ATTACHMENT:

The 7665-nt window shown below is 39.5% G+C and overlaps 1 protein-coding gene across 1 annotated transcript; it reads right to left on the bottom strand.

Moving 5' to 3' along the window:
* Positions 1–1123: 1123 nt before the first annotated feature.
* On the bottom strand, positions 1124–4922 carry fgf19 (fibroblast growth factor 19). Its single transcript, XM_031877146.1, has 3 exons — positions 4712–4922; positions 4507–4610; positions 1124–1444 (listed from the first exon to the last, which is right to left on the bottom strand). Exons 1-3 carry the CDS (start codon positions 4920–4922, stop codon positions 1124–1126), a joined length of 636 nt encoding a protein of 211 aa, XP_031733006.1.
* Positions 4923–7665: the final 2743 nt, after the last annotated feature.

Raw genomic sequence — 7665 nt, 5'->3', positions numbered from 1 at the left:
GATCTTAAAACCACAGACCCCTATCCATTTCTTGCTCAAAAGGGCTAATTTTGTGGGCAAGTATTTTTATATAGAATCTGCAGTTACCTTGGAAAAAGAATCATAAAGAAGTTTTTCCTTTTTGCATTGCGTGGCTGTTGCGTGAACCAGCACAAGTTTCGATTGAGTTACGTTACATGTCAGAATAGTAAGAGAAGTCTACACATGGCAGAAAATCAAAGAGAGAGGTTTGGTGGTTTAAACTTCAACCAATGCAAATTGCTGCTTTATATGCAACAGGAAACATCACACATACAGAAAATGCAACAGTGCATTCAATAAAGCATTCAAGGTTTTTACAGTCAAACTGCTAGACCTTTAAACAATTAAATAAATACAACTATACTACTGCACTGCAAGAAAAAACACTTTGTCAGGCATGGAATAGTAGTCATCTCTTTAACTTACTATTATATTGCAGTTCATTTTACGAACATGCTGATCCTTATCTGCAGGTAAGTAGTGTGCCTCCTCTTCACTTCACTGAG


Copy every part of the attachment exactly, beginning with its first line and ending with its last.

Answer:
The 7665-nt window shown below is 39.5% G+C and overlaps 1 protein-coding gene across 1 annotated transcript; it reads right to left on the bottom strand.

Moving 5' to 3' along the window:
* Positions 1–1123: 1123 nt before the first annotated feature.
* On the bottom strand, positions 1124–4922 carry fgf19 (fibroblast growth factor 19). Its single transcript, XM_031877146.1, has 3 exons — positions 4712–4922; positions 4507–4610; positions 1124–1444 (listed from the first exon to the last, which is right to left on the bottom strand). Exons 1-3 carry the CDS (start codon positions 4920–4922, stop codon positions 1124–1126), a joined length of 636 nt encoding a protein of 211 aa, XP_031733006.1.
* Positions 4923–7665: the final 2743 nt, after the last annotated feature.

Raw genomic sequence — 7665 nt, 5'->3', positions numbered from 1 at the left:
GATCTTAAAACCACAGACCCCTATCCATTTCTTGCTCAAAAGGGCTAATTTTGTGGGCAAGTATTTTTATATAGAATCTGCAGTTACCTTGGAAAAAGAATCATAAAGAAGTTTTTCCTTTTTGCATTGCGTGGCTGTTGCGTGAACCAGCACAAGTTTCGATTGAGTTACGTTACATGTCAGAATAGTAAGAGAAGTCTACACATGGCAGAAAATCAAAGAGAGAGGTTTGGTGGTTTAAACTTCAACCAATGCAAATTGCTGCTTTATATGCAACAGGAAACATCACACATACAGAAAATGCAACAGTGCATTCAATAAAGCATTCAAGGTTTTTACAGTCAAACTGCTAGACCTTTAAACAATTAAATAAATACAACTATACTACTGCACTGCAAGAAAAAACACTTTGTCAGGCATGGAATAGTAGTCATCTCTTTAACTTACTATTATATTGCAGTTCATTTTACGAACATGCTGATCCTTATCTGCAGGTAAGTAGTGTGCCTCCTCTTCACTTCACTGAG